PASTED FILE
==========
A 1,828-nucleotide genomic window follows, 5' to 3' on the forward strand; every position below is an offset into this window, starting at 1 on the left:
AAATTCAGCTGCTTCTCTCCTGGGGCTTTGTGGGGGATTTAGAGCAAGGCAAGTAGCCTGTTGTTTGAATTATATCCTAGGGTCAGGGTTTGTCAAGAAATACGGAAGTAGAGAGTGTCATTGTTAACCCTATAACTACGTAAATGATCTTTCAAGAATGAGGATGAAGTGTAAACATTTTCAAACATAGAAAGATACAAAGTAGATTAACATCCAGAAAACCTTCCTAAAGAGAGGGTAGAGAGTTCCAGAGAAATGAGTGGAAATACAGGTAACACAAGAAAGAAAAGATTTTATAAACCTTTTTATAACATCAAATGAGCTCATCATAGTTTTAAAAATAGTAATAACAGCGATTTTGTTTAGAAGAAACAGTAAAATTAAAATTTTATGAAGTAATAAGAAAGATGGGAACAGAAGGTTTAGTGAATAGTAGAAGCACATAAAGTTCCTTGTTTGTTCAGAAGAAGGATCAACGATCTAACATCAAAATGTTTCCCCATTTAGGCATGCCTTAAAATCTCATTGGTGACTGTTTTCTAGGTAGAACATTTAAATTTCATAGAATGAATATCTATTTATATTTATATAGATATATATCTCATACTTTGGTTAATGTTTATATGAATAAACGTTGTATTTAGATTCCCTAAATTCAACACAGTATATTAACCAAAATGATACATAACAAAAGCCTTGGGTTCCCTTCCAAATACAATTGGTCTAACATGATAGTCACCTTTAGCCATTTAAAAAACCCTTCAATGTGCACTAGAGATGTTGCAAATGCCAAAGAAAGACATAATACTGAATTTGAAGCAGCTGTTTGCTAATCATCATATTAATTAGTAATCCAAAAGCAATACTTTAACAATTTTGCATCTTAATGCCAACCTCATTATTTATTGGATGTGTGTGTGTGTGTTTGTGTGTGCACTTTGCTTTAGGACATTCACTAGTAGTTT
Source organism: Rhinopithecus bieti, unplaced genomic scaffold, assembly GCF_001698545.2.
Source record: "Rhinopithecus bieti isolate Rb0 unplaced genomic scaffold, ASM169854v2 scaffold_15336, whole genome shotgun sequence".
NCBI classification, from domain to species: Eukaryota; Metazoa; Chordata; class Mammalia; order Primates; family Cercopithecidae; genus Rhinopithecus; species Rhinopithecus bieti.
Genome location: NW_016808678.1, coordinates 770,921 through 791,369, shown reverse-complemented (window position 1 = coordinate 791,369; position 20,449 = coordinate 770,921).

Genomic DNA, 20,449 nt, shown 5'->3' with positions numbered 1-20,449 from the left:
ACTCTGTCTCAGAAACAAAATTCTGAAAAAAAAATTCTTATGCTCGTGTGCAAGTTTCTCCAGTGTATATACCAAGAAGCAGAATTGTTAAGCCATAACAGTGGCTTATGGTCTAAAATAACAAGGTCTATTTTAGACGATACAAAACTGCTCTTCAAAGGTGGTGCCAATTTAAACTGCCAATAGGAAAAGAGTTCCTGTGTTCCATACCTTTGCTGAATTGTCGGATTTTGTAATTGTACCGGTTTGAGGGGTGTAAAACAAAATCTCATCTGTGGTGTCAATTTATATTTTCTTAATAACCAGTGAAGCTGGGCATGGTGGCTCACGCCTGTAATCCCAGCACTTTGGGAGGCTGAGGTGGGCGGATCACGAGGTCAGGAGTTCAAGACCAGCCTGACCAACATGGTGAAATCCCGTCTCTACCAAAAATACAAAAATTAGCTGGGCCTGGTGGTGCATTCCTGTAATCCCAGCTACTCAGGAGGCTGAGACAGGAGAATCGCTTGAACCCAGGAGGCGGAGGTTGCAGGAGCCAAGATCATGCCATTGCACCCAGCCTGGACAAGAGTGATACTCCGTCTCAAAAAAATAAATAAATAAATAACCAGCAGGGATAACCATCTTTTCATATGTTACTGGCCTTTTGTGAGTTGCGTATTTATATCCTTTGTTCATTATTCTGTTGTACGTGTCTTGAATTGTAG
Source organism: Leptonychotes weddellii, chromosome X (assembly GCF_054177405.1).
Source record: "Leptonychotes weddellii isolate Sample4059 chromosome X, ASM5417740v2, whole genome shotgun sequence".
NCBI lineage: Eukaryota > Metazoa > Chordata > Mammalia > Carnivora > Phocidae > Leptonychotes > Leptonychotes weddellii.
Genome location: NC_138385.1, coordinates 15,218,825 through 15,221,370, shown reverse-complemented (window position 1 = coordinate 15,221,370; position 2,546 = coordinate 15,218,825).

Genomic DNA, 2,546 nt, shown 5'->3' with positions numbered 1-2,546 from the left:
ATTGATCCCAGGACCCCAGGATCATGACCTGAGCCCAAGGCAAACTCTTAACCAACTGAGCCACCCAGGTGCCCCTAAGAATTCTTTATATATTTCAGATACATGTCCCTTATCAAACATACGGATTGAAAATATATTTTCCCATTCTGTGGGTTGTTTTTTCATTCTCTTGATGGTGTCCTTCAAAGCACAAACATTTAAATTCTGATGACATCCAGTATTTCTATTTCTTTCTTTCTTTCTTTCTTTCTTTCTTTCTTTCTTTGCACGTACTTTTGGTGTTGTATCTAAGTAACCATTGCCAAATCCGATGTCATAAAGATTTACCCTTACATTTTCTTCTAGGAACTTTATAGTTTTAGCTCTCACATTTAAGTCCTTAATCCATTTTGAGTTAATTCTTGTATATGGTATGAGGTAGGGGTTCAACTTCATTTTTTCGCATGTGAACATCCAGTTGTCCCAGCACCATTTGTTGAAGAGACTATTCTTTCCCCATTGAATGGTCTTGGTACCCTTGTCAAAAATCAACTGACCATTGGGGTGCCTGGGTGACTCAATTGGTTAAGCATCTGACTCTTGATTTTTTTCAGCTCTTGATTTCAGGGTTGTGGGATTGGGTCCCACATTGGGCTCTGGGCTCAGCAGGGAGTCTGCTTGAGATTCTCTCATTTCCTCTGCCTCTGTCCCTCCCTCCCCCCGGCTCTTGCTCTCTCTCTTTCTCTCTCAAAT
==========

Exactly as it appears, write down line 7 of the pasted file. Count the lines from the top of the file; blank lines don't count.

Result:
Genomic DNA, 20,449 nt, shown 5'->3' with positions numbered 1-20,449 from the left: